In every society, teenagers need orientation from their surroundings, especially their families. When parents, each according to their role, fulfill their responsibilities towards their children and the local authorities provide them with the means to constructively vent their energy, teenagers won’t think of violence as a means of expression or imposing their identity. It’s the void and the sense of loss that make teenagers consider their violent deeds as a normal thing to do in the absence of the care from those who are older than them.

If adults know how to guide teenagers without making them feel under their authority, they can be peaceful people. Leaving them exposed to bad trends, through what they see on the media or in the street, will make them just copycats whose actions can throw them in total loss, at least in this critical period of their lives.

Is nuclear energy the solution?

Morocco is considering the use of nuclear technology to produce electricity by the year 2017. It will be possible for it thanks to France its key economic and political partner. So the question isn’t if it is good to have nuclear energy, but if it is possible for all countries to acquire it as easily as acquiring any ordinary item.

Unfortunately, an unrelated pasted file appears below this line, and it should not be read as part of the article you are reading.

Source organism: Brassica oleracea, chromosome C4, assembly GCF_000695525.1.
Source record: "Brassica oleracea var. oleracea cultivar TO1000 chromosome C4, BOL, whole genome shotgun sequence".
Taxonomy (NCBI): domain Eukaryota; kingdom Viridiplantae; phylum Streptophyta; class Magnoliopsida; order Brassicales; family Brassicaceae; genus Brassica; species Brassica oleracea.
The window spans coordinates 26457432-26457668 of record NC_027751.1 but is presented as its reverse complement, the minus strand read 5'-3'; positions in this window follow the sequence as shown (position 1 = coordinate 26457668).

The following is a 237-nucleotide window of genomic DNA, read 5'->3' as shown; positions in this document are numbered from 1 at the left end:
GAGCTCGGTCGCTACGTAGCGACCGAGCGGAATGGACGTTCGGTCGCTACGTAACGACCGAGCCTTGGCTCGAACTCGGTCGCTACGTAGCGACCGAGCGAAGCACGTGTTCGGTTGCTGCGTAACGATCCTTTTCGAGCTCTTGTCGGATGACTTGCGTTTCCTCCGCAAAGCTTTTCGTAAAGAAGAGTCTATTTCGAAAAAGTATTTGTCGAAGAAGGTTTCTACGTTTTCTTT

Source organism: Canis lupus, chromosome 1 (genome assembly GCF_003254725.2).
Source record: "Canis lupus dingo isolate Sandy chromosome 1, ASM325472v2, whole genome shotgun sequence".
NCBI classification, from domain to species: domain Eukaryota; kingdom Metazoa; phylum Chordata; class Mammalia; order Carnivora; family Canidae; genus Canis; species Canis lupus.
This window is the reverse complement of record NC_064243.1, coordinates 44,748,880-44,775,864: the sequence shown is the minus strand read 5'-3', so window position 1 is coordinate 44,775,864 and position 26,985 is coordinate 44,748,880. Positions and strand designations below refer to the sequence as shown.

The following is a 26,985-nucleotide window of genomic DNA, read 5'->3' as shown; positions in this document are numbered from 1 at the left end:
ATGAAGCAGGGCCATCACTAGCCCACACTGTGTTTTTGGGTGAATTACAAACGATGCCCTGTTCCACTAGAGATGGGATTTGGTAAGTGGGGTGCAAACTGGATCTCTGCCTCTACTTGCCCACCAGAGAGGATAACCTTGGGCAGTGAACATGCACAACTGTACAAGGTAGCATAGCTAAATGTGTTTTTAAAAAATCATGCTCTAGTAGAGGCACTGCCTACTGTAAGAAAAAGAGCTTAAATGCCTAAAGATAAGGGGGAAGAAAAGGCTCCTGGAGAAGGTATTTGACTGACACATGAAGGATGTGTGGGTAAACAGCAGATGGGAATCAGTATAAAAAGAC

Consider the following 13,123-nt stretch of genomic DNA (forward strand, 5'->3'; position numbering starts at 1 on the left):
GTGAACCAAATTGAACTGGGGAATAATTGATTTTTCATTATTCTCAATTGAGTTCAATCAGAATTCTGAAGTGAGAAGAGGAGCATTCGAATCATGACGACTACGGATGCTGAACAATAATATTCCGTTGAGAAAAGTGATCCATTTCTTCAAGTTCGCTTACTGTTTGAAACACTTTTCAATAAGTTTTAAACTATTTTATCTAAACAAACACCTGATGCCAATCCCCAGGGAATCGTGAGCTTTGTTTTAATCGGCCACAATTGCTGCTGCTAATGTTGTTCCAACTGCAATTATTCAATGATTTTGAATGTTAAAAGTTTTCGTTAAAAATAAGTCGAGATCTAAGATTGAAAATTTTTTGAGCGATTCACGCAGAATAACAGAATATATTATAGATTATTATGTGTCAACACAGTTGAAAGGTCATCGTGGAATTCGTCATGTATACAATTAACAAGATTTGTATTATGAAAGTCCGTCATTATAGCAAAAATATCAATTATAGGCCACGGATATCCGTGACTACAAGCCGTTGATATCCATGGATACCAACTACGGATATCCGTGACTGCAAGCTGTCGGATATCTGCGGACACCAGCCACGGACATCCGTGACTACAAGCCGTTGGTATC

Nuclear energy is the future for energy thirsty countries that can’t afford the rising oil bill. Currently nuclear energy doesn’t satisfy the bulk of energy needs even for industrialised countries, with the exception of France whose electricity production is mostly nuclear. There can be factories that can use nuclear energy for its production. But country the greatest pollutants, vehicles and planes are unlikely to be run by nuclear energy as the technology has not evolved in this direction yet.